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Add another item to the ever-growing list of the dangerous impacts of global climate change: Warming oceans are leading to an increase in the harmful neurotoxicant methylmercury in popular seafood, including cod, Atlantic bluefin tuna and swordfish, according to research led by the Harvard John A. Paulson School of Engineering and Applied Sciences (SEAS) and the Harvard T. H. Chan School of Public Health (HSPH).
Researchers developed a first-of-its-kind, comprehensive model that simulates how environmental factors, including increasing sea temperatures and overfishing, impact levels of methylmercury in fish. The researchers found that while the regulation of mercury emissions have successfully reduced methylmercury levels in fish, spiking temperatures are driving those levels back up and will play a major role in the methylmercury levels of marine life in the future.
Research - Nature
The research is published in Nature.
"This research is a major advance in understanding how and why ocean predators, such as tuna and swordfish, are accumulating mercury," said Elsie Sunderland, the Gordon McKay Professor of Environmental Chemistry at SEAS and HSPH, and senior author of the paper.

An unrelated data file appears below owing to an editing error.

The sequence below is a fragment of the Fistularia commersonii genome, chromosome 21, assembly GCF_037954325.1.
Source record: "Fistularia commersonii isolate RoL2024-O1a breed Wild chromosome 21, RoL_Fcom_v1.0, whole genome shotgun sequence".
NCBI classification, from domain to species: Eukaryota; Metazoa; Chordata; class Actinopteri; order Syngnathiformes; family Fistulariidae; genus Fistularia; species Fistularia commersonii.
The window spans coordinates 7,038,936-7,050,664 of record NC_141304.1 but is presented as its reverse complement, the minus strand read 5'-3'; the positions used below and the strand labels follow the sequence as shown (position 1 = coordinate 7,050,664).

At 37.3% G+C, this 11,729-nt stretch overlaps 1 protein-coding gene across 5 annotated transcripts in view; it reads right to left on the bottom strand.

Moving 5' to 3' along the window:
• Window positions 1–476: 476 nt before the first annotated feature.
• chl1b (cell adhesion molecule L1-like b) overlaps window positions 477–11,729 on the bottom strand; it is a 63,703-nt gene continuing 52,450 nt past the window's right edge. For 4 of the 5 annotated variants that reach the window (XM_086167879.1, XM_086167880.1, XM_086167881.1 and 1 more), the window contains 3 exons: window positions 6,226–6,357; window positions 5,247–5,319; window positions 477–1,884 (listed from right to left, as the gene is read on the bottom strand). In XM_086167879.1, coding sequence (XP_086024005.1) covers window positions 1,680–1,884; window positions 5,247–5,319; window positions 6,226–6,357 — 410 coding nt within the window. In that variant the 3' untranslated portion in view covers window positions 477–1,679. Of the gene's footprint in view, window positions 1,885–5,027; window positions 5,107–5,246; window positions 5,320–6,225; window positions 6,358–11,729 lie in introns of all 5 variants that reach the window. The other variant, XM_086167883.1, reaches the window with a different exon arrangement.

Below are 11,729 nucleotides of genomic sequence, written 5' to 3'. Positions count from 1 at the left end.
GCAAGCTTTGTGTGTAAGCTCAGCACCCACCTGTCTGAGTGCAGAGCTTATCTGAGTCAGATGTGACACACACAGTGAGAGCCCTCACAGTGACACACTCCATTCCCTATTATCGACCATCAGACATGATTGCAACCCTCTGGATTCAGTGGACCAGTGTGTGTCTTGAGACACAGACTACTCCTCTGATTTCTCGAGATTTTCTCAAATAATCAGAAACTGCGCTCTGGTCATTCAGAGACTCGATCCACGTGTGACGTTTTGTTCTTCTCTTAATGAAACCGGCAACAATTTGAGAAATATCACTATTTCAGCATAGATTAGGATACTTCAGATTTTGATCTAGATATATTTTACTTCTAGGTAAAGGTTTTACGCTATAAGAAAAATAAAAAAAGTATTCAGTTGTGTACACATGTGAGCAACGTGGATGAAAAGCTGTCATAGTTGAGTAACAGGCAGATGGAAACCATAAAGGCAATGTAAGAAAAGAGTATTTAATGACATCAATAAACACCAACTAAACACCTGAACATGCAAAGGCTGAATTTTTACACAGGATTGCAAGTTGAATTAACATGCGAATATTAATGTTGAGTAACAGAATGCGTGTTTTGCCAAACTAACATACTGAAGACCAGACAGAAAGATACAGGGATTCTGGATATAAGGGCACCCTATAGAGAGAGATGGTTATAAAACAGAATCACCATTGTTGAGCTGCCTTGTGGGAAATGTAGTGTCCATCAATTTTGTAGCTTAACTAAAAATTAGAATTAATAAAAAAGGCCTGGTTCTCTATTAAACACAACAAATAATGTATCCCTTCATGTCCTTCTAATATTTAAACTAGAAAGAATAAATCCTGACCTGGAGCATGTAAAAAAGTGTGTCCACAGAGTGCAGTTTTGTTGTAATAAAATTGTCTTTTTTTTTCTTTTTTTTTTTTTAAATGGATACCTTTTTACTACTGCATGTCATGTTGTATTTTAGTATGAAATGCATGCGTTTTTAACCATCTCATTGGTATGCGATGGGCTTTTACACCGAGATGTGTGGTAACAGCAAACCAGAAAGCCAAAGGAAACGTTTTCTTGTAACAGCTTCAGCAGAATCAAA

Future - Mercury - Levels - Fish - Grail
"Being able to predict the future of mercury levels in fish is the holy grail of mercury research," said Amina Schartup, former research associate at SEAS and HSPH and first author of the paper. "That question has been so difficult to answer because, until now, we didn't have a good understanding of why methylmercury levels were so high in big fish."
It's been long understood that methylmercury, a type of organic mercury, bioaccumulates in food webs, meaning organisms at the top of the food chain have higher levels of methylmercury than those at the bottom. But to understand all the factors that influence the process, you have to understand how fish live.
Things - Eat - Swim
If you've ever owned a goldfish, you know that fish do pretty much two things: eat and swim....
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